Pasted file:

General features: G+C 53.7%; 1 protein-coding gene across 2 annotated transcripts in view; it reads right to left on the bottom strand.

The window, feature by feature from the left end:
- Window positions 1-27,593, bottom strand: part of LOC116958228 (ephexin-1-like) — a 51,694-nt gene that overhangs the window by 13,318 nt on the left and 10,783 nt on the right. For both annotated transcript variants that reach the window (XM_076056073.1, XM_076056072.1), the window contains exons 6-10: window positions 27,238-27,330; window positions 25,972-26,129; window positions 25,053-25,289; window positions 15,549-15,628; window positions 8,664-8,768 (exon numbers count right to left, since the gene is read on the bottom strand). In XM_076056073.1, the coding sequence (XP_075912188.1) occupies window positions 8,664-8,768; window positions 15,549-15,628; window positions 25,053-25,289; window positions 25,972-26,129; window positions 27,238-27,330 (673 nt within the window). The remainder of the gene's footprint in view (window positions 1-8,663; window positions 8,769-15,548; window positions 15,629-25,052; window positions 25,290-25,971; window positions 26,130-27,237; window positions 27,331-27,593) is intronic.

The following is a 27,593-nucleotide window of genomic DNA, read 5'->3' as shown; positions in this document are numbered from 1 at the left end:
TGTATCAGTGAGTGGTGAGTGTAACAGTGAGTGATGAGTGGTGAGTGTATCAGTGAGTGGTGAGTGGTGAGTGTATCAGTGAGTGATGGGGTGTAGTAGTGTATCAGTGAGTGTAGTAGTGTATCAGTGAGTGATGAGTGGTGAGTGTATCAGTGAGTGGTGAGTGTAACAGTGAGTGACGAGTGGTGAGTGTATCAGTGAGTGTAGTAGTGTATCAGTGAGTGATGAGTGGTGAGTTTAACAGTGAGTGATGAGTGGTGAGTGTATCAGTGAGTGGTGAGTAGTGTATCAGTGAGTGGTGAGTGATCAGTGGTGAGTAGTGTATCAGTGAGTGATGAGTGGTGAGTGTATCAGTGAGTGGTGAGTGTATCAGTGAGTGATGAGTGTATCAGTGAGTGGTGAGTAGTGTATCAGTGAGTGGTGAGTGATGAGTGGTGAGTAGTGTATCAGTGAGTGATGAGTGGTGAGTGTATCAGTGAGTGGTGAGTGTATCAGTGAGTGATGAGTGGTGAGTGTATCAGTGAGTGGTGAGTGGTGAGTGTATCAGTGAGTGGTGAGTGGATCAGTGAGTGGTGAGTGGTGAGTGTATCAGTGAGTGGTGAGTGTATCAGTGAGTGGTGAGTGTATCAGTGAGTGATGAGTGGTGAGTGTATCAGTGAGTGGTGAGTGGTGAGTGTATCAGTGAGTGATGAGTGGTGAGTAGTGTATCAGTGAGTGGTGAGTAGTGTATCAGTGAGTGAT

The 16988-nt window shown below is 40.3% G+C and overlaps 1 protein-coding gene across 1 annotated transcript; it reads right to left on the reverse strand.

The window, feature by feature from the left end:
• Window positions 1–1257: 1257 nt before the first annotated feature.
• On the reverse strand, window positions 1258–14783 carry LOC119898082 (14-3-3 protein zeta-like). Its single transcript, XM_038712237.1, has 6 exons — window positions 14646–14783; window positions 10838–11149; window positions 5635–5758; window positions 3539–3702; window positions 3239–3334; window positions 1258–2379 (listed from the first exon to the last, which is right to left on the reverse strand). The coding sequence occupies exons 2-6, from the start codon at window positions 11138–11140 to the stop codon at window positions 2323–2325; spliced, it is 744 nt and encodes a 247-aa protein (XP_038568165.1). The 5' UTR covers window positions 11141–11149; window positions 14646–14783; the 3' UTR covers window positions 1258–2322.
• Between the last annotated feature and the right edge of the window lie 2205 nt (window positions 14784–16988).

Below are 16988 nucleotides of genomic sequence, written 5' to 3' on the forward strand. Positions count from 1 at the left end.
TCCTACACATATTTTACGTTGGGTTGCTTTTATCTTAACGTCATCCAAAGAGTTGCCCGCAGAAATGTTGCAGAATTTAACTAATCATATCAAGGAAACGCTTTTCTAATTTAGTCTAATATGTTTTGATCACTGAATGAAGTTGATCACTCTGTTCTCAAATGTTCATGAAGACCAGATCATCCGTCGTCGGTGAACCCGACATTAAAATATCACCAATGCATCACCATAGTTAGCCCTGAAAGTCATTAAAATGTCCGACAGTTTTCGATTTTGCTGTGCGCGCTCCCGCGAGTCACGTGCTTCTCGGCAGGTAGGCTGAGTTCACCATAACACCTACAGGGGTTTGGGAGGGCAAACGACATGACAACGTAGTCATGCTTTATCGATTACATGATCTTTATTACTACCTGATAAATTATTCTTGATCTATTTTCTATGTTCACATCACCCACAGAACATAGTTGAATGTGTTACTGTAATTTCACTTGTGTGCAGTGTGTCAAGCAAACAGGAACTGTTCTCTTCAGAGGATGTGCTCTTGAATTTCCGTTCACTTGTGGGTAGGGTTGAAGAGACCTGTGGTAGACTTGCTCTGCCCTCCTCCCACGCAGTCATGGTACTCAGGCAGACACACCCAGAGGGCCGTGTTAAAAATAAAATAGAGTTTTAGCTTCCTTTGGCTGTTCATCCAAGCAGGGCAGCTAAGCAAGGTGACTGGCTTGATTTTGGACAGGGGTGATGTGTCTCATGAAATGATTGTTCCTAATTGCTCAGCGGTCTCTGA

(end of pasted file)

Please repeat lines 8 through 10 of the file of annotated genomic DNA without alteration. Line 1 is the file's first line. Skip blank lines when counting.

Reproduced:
• Window positions 1–1257: 1257 nt before the first annotated feature.
• On the reverse strand, window positions 1258–14783 carry LOC119898082 (14-3-3 protein zeta-like). Its single transcript, XM_038712237.1, has 6 exons — window positions 14646–14783; window positions 10838–11149; window positions 5635–5758; window positions 3539–3702; window positions 3239–3334; window positions 1258–2379 (listed from the first exon to the last, which is right to left on the reverse strand). The coding sequence occupies exons 2-6, from the start codon at window positions 11138–11140 to the stop codon at window positions 2323–2325; spliced, it is 744 nt and encodes a 247-aa protein (XP_038568165.1). The 5' UTR covers window positions 11141–11149; window positions 14646–14783; the 3' UTR covers window positions 1258–2322.
• Between the last annotated feature and the right edge of the window lie 2205 nt (window positions 14784–16988).